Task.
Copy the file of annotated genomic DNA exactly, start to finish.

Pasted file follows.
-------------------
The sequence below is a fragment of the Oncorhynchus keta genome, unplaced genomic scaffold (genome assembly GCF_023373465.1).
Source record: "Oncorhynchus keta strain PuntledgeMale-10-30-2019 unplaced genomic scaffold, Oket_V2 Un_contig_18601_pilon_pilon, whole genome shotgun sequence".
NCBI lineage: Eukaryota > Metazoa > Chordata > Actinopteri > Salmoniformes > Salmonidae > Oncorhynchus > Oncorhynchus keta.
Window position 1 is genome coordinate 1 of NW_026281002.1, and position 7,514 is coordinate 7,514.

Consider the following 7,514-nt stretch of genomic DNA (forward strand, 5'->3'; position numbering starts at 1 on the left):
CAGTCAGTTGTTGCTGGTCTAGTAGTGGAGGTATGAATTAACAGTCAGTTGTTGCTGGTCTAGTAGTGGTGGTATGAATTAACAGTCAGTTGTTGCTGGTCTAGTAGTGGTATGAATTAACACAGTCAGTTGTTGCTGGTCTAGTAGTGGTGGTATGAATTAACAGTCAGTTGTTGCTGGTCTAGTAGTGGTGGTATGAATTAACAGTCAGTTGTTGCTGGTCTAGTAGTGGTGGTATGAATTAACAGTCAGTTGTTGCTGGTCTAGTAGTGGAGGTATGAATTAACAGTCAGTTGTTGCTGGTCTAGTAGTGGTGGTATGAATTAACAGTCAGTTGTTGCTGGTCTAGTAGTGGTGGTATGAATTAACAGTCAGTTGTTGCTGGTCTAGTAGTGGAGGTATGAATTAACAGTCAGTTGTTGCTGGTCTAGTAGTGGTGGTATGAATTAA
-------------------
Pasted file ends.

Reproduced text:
The sequence below is a fragment of the Oncorhynchus keta genome, unplaced genomic scaffold (genome assembly GCF_023373465.1).
Source record: "Oncorhynchus keta strain PuntledgeMale-10-30-2019 unplaced genomic scaffold, Oket_V2 Un_contig_18601_pilon_pilon, whole genome shotgun sequence".
NCBI lineage: Eukaryota > Metazoa > Chordata > Actinopteri > Salmoniformes > Salmonidae > Oncorhynchus > Oncorhynchus keta.
Window position 1 is genome coordinate 1 of NW_026281002.1, and position 7,514 is coordinate 7,514.

Consider the following 7,514-nt stretch of genomic DNA (forward strand, 5'->3'; position numbering starts at 1 on the left):
CAGTCAGTTGTTGCTGGTCTAGTAGTGGAGGTATGAATTAACAGTCAGTTGTTGCTGGTCTAGTAGTGGTGGTATGAATTAACAGTCAGTTGTTGCTGGTCTAGTAGTGGTATGAATTAACACAGTCAGTTGTTGCTGGTCTAGTAGTGGTGGTATGAATTAACAGTCAGTTGTTGCTGGTCTAGTAGTGGTGGTATGAATTAACAGTCAGTTGTTGCTGGTCTAGTAGTGGTGGTATGAATTAACAGTCAGTTGTTGCTGGTCTAGTAGTGGAGGTATGAATTAACAGTCAGTTGTTGCTGGTCTAGTAGTGGTGGTATGAATTAACAGTCAGTTGTTGCTGGTCTAGTAGTGGTGGTATGAATTAACAGTCAGTTGTTGCTGGTCTAGTAGTGGAGGTATGAATTAACAGTCAGTTGTTGCTGGTCTAGTAGTGGTGGTATGAATTAA